Julian Kerbis Peterhas and Thomas Gnoske of the Field Museum in Chicago examined historical accounts, game department records, and unpublished correspondence of John Patterson (who eventually killed the lions) and analyzed the skulls and skins of the man-eaters, which are housed at the Field Museum (see image). Patterson's journal entries from the time of the attack, often referred to as "the reign of terror," note the deaths of 28 Indian workers. Earlier fatalities could increase the toll to 31, but later reports of 135 deaths seem unlikely, the researchers say. "The distorted version, perpetuated by Hollywood and popular treatments, fall more into the category of myth rather than fact," Gnoske notes. "Promoting such fiction can actually have a negative impact on serious conservation efforts focused on preserving lions in the wild."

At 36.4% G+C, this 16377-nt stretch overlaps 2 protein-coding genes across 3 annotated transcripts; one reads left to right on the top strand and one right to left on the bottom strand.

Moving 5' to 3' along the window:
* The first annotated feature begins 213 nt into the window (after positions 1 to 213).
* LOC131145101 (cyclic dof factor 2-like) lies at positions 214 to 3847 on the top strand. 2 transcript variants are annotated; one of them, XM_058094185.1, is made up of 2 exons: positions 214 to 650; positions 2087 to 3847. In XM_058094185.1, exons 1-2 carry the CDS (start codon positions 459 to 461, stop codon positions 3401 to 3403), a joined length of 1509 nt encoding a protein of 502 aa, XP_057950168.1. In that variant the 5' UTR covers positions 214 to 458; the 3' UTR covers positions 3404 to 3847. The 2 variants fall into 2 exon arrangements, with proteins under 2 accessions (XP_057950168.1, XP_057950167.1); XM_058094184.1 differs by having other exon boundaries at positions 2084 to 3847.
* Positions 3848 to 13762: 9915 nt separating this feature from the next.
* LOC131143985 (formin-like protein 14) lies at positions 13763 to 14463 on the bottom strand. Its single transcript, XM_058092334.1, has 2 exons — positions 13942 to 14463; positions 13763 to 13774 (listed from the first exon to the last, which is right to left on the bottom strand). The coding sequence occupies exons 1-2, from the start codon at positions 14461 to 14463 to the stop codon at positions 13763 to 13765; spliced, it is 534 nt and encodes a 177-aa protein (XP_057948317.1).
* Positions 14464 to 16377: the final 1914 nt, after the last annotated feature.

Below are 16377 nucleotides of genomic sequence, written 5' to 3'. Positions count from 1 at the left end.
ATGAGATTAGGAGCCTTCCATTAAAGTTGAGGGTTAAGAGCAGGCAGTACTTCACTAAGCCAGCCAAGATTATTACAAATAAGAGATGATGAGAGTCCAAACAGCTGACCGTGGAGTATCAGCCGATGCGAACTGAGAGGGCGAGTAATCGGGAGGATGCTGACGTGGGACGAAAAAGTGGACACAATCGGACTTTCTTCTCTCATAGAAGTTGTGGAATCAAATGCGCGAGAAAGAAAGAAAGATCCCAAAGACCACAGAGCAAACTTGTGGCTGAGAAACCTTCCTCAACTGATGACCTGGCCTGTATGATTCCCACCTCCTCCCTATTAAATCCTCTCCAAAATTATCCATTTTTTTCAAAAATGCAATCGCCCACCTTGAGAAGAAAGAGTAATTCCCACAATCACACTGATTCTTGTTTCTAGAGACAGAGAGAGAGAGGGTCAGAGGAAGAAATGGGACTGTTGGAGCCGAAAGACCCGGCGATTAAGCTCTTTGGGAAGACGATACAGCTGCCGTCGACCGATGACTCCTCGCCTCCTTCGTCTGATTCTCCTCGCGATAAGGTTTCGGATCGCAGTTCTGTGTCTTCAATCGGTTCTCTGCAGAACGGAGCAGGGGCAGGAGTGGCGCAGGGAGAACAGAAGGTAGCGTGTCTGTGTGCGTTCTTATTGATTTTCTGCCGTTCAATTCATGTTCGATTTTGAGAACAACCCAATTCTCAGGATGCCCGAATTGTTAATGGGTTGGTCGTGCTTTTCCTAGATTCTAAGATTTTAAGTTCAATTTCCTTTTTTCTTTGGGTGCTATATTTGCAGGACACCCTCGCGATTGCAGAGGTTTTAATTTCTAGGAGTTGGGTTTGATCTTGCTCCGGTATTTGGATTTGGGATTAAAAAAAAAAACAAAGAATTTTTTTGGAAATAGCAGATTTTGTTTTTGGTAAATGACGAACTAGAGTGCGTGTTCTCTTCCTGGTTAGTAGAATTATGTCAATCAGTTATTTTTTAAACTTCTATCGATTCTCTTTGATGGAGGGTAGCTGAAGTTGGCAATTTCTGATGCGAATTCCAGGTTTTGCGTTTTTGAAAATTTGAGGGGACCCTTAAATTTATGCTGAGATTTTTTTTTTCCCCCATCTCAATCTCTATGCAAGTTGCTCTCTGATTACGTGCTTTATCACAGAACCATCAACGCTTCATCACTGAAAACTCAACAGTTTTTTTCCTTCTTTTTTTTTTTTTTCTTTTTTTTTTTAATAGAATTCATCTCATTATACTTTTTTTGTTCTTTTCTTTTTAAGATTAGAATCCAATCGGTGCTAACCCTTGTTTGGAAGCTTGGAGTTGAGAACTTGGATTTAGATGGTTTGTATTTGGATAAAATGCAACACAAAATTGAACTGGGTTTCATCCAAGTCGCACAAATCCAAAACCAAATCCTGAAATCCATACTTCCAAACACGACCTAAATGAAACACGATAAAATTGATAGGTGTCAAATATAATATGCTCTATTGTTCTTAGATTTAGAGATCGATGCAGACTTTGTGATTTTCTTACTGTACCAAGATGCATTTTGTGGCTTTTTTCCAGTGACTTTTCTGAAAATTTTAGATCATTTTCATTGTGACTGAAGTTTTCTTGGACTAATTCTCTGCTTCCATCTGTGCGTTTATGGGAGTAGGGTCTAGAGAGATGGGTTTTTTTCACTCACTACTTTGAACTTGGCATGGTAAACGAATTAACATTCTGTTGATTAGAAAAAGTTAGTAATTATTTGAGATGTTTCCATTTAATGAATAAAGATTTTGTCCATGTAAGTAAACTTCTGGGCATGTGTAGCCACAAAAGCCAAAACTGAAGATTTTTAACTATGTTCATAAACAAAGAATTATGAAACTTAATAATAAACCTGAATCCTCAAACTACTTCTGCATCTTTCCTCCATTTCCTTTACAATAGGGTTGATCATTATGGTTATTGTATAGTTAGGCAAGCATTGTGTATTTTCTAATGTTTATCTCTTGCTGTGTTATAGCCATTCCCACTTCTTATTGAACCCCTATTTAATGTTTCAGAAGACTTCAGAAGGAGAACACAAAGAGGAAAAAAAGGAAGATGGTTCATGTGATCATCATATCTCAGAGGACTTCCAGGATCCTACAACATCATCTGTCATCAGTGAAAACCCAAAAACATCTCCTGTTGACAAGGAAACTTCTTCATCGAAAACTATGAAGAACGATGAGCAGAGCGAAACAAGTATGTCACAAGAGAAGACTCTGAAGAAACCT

Peterhas and Gnoske posit that the man-eaters' motives have been distorted over the years as well. Although two crazed lions terrorizing a railway crew out of the blue makes for a more dramatic story, the scientists point out that man-eating "was well established in the vicinity of the railway bridge well before these infamous lions appeared, and continued well after their demise." In fact, humans may have encouraged the habit because caravans passing through the region often abandoned sick, injured or dead members, thereby supplying an easy source of food to the local lions. In addition, a sharp decrease in the number of buffalo (the lions' typical quarry) owing to an outbreak of rinderpest between 1891 and 1893 most likely drove them to human prey. "Given the circumstances there in the 1890s, instead of asking how so many humans could have been dispatched," Gnoske says, "we wonder why there weren't more."